Table 3 summarizes the results of multivariate analysis evaluating the impact of splenectomy on peri-operative outcomes. Splenectomy was independently associated with a higher risk of infective complications [relative risk (RR), 1.63; 95% confidence interval (CI), 1.09–2.44; P=0.018], pancreatic leak (RR, 5.2; 95% CI, 1.81–14.89, P=0.002), intra-abdominal collection (RR, 1.86; 95% CI, 1.23–2.84, P=0.004), and grade III/IV morbidity (RR, 1.94; 95% CI, 1.29–2.91; P=0.01). It was also an independent risk factor for long hospital stay (≥28 days) (RR, 1.98; 95% CI, 1.25–3.11; P=0.003) and long ICU stay (≥4 days) (RR, 2.18; 95% CI, 1.39–3.44, P=0.001).
Our study demonstrates that splenectomy is an independent risk factor for poorer peri-operative outcome after CRS/HIPEC. Even after accounting for confounding factors, patients undergoing splenectomy were twice as likely to develop grade III/IV morbidity (57% vs. 30%; RR, 1.94; P<0.001). This could be attributed in part to the fact that these patients were 63% more likely to develop infection and 86% more likely to develop an intra-abdominal collection.
Splenectomy was also associated with a fivefold increase in the risk of pancreatic leak (11% vs. 2%, P=0.002). This reflects the fact that splenectomy involves extensive dissection around the pancreatic tail increasing the incidence of inadvertent pancreatic injury. The poorer peri-operative outcomes meant that splenectomy patients were twice as likely to have a prolonged hospital stay (≥28 days, P=0.003) and ICU stay (≥4 days, P=0.001). Reassuringly, however, splenectomy was not associated with an increased risk of in-hospital mortality (3% vs. 1%, P=0.556).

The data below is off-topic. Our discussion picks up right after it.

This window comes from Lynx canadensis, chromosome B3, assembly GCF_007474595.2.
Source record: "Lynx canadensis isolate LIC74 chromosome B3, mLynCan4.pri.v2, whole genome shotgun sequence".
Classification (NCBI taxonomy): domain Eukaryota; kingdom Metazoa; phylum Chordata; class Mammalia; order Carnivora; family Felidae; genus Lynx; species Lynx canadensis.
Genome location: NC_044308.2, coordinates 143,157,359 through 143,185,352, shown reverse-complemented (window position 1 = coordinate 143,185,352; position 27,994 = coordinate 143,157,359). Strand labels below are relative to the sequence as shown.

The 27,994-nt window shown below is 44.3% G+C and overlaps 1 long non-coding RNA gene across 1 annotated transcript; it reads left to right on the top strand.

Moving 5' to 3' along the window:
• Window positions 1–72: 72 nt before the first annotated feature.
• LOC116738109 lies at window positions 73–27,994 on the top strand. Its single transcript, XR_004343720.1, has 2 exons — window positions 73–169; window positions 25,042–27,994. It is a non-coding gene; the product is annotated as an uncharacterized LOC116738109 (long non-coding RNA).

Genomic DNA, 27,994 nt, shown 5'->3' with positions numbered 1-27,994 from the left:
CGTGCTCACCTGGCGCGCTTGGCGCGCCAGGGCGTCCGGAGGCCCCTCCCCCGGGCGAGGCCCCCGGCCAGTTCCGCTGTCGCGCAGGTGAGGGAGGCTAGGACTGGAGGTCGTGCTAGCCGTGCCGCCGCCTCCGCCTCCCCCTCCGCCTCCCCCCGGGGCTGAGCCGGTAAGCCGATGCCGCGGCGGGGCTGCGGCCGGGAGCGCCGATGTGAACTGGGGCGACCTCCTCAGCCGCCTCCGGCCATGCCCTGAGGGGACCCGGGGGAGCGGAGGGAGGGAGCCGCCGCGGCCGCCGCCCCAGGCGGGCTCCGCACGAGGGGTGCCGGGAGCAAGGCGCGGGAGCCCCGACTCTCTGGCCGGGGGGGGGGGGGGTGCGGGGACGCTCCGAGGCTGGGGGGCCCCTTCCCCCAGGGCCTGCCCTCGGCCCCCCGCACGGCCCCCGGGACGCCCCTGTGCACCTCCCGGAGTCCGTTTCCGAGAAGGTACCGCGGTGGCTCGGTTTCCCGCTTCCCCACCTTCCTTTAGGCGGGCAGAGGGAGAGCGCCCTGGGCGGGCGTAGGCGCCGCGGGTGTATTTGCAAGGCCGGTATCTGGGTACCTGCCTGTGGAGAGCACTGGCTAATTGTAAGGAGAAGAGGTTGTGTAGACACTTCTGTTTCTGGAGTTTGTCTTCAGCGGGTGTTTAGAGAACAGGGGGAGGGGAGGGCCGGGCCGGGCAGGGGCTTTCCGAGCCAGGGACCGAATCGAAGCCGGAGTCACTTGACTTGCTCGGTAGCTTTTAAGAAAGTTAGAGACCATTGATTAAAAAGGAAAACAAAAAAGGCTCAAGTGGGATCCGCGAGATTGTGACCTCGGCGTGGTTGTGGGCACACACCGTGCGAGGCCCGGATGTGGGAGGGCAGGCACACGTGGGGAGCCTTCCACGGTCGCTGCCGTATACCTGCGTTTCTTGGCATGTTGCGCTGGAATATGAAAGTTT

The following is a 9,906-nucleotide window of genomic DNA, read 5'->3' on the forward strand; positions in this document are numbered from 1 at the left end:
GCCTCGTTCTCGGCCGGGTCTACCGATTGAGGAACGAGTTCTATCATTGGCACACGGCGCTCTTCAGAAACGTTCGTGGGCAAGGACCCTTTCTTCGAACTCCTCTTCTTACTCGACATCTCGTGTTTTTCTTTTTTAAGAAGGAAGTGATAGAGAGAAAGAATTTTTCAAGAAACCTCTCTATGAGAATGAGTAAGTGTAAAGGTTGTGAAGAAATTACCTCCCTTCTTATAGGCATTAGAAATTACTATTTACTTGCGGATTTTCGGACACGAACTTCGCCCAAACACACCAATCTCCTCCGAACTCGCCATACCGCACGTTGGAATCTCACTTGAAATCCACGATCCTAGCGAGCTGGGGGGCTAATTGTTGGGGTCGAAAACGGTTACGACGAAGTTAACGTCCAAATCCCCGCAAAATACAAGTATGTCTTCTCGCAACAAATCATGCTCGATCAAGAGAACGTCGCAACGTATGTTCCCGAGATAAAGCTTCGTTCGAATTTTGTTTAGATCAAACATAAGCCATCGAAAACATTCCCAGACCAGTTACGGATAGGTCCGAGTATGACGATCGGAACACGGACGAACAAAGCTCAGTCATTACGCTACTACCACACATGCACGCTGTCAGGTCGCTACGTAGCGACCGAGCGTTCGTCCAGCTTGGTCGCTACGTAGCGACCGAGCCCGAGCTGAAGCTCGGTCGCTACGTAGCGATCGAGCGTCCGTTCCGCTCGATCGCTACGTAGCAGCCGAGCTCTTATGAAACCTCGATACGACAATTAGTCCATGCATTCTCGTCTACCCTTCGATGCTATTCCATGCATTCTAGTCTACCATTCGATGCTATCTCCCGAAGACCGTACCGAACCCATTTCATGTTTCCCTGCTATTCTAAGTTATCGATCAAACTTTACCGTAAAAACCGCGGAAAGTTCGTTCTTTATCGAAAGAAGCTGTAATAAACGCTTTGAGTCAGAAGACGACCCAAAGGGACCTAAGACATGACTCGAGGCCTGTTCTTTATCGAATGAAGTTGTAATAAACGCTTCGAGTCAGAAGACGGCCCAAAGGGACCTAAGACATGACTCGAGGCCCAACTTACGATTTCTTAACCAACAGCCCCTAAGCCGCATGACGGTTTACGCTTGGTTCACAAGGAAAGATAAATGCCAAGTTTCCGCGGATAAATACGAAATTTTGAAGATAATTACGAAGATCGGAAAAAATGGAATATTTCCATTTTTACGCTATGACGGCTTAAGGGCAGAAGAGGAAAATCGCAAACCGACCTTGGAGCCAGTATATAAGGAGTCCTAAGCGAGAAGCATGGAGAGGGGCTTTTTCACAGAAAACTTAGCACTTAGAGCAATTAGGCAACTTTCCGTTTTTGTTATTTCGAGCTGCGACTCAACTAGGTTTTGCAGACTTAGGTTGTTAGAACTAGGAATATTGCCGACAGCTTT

Some of the differences observed reflect the significant differences between the two groups. Indeed, of the 19 peri-operative variables assessed, splenectomy was associated with an increased incidence of 15 on univariate analysis but only 6 on multivariate analysis. Consistent with previous series, we demonstrated that splenectomy patients have a higher disease burden and require a more extensive cytoreduction (8). In this series, 71% of patients undergoing splenectomy had a PCI ≥17 compared to only 22% in those who did not. Splenectomy patients were more likely to have undergo procedures such as diaphragmatic stripping (P<0.001), colonic resection (P<0.001) and stoma formation (P<0.001). Operation length, a surrogate marker for surgical complexity was significantly longer in the splenectomy group (<0.001). Moreover, these patients were more likely to intra-operative receive massive blood transfusion (≥5 units, P<0.001). Undoubtedly, splenectomy patients constitute a group with higher disease burden. Nevertheless, our data suggests that the addition of splenectomy to long and complex procedures such as CRS/HIPEC further increases morbidity risk.
Only one small study has addressed the impact of splenectomy on peri-operative outcomes after CRS/HIPEC. Dagbert and colleagues (8) performed a case control study of 61 patients who underwent CRS/HIPEC over a 3-year period; 30 (49%) had a splenectomy. The authors demonstrated that patients in the splenectomy group experienced more grade 3–4 complications than those in the control group (59% vs. 35.9%, P=0.041) as well as more pulmonary complications (41% vs. 7.7%, P=0.006). Splenectomy was the only predictor of grade 3–4 complications on multivariate analysis (risk ratio, 2.57; 95% CI, 1.03–6.40). There was no difference in mortality between the two groups. The authors did not show an independent association of splenectomy with infective complications; this, however, may reflect the small number of patients in the study.